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A market for renewable energy credits in the Indian power sector

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  • Singh, Anoop

Abstract

Electricity generation from renewable energy sources in India has been promoted through a host of fiscal policies and preferential tariff for electricity produced from the same. The fiscal policies include tax incentives and purchase of electricity generated through renewable energy sources. The enactment of the Electricity Act 2003 (the Act) has lent further support to renewable energy by stipulating purchase of a certain percentage of the power procurement by distribution utilities from renewable energy sources. The renewable portfolio obligation as well as the feed-in tariff for power procurement has been specified by a number of State Electricity Regulatory Commissions (SERCs) for the respective state under their jurisdiction. A feed-in tariff determined through a cost-plus approach under a rate of return framework lacks incentive for cost minimisation and does not encourage optimal utilisation of renewable energy resources in the country. Such regulatory provisions differ across states. The prevalent practice of fixing a renewable portfolio obligation along with cost-based feed-in tariffs disregards economic efficiency. The paper proposes nationally tradable renewable energy credits scheme for achieving the targets set by the respective SERCs as renewable portfolio obligation. This would reduce the cost of compliance to a renewable portfolio obligation, and would encourage efficient resource utilisation and investment in appropriate technologies. The paper highlights its advantages and implementation issues. This paper discusses regulatory developments for promotion of renewable energy in various Indian states. The paper also identifies a number of issues related to regulations concerning renewable portfolio obligation.

Suggested Citation

  • Singh, Anoop, 2009. "A market for renewable energy credits in the Indian power sector," Renewable and Sustainable Energy Reviews, Elsevier, vol. 13(3), pages 643-652, April.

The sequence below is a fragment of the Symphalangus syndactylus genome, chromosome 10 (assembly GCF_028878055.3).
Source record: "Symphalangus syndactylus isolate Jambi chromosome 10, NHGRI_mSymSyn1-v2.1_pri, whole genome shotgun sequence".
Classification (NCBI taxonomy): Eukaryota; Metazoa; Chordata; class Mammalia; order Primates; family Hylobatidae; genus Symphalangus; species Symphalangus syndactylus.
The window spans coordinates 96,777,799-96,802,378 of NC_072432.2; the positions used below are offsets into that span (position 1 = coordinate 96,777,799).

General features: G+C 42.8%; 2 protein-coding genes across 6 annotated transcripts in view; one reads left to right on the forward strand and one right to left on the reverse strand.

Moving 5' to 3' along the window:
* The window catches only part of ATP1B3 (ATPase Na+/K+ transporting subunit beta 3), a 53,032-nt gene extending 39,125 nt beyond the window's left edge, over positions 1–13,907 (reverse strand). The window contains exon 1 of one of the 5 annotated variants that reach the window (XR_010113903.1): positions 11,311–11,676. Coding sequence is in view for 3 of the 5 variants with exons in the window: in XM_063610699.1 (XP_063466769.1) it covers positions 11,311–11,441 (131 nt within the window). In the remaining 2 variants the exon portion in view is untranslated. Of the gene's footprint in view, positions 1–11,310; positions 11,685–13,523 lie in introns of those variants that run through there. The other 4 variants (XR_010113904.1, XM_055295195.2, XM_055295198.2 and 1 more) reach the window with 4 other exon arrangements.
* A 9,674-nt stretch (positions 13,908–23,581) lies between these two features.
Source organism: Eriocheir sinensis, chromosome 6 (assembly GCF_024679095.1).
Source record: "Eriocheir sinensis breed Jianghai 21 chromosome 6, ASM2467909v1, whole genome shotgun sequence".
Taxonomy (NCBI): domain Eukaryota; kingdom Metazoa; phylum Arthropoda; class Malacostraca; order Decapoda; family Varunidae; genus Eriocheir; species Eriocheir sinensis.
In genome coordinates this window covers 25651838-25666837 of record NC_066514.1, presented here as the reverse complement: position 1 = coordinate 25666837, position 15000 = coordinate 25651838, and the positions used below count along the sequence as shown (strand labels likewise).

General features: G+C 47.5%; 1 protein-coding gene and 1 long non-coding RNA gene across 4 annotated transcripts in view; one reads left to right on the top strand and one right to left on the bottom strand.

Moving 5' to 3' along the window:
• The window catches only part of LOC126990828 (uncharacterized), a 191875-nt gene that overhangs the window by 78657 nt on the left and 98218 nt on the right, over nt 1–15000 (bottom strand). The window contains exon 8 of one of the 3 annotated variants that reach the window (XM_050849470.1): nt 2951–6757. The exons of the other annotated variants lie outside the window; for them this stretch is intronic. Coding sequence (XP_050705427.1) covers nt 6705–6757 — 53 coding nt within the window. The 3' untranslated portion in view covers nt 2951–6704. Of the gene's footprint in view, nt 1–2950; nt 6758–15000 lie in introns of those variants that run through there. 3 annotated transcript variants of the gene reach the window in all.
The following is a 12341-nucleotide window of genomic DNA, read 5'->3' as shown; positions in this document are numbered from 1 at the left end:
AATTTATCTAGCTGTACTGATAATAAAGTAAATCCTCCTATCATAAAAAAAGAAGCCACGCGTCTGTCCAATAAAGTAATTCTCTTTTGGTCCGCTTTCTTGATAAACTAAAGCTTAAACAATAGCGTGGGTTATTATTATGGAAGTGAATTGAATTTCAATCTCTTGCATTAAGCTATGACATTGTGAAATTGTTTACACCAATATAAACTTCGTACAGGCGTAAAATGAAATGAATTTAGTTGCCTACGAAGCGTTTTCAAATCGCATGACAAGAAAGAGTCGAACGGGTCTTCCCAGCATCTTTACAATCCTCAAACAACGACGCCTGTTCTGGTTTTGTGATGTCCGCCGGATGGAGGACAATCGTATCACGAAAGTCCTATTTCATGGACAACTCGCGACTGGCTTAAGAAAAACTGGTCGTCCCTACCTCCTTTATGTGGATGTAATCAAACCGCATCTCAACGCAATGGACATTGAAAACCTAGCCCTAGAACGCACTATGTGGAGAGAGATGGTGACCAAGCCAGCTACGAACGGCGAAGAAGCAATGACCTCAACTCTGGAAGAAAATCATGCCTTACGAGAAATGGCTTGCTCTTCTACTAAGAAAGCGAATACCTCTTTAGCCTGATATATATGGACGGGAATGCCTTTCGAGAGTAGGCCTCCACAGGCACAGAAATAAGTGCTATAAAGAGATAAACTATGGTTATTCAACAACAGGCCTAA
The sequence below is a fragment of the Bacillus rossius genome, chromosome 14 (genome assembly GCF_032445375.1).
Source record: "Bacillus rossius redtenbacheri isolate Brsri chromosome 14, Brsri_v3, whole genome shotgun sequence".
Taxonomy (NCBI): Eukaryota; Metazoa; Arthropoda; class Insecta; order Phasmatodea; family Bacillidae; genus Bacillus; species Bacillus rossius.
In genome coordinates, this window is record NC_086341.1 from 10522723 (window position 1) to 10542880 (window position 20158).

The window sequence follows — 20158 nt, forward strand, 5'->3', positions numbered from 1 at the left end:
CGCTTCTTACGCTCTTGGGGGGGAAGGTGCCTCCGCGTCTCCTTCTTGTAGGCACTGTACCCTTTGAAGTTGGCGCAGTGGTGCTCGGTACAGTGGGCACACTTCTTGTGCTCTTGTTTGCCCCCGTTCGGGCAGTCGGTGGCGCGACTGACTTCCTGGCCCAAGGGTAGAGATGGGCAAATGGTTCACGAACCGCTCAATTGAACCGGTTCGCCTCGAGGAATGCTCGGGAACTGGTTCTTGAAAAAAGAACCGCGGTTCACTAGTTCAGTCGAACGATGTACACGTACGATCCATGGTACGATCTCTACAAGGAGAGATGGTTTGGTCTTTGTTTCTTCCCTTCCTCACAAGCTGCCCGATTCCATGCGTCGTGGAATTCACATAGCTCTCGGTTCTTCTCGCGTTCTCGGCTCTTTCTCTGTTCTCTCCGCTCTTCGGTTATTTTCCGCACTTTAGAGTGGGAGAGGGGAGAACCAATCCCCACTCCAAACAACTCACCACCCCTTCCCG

• Handle: RePEc:eee:rensus:v:13:y:2009:i:3:p:643-652
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    References listed on IDEAS

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    1. Mozumder, Pallab & Marathe, Achla, 2004. "Gains from an integrated market for tradable renewable energy credits," Ecological Economics, Elsevier, vol. 49(3), pages 259-272, July.
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    Cited by:

    1. Narula, Kapil, 2013. "Renewable Energy Certificates (RECs) in India – A performance analysis and future outlook," Renewable and Sustainable Energy Reviews, Elsevier, vol. 27(C), pages 654-663.
    2. Sahoo, Sarat Kumar, 2016. "Renewable and sustainable energy reviews solar photovoltaic energy progress in India: A review," Renewable and Sustainable Energy Reviews, Elsevier, vol. 59(C), pages 927-939.
    3. Fang, Debin & Zhao, Chaoyang & Kleit, Andrew N., 2019. "The impact of the under enforcement of RPS in China: An evolutionary approach," Energy Policy, Elsevier, vol. 135(C).
    4. Gupta, Sandeep Kumar & Purohit, Pallav, 2013. "Renewable energy certificate mechanism in India: A preliminary assessment," Renewable and Sustainable Energy Reviews, Elsevier, vol. 22(C), pages 380-392.
    5. El-Karmi, Fawwaz Z. & Abu-Shikhah, Nazih M., 2013. "The role of financial incentives in promoting renewable energy in Jordan," Renewable Energy, Elsevier, vol. 57(C), pages 620-625.
    6. Gesine Bökenkamp & Wan-Jung Chou & Olav Hohmeyer & Wouter Nijs & Alistair Hunt & Anil Markandya, 2010. "Policy Instruments," Chapters, in: Anil Markandya & Andrea Bigano & Roberto Porchia (ed.),The Social Cost of Electricity, chapter 6, Edward Elgar Publishing.
    7. Ramli, Makbul A.M. & Twaha, Ssennoga, 2015. "Analysis of renewable energy feed-in tariffs in selected regions of the globe: Lessons for Saudi Arabia," Renewable and Sustainable Energy Reviews, Elsevier, vol. 45(C), pages 649-661.
    8. Shrimali, Gireesh & Tirumalachetty, Sumala, 2013. "Renewable energy certificate markets in India—A review," Renewable and Sustainable Energy Reviews, Elsevier, vol. 26(C), pages 702-716.

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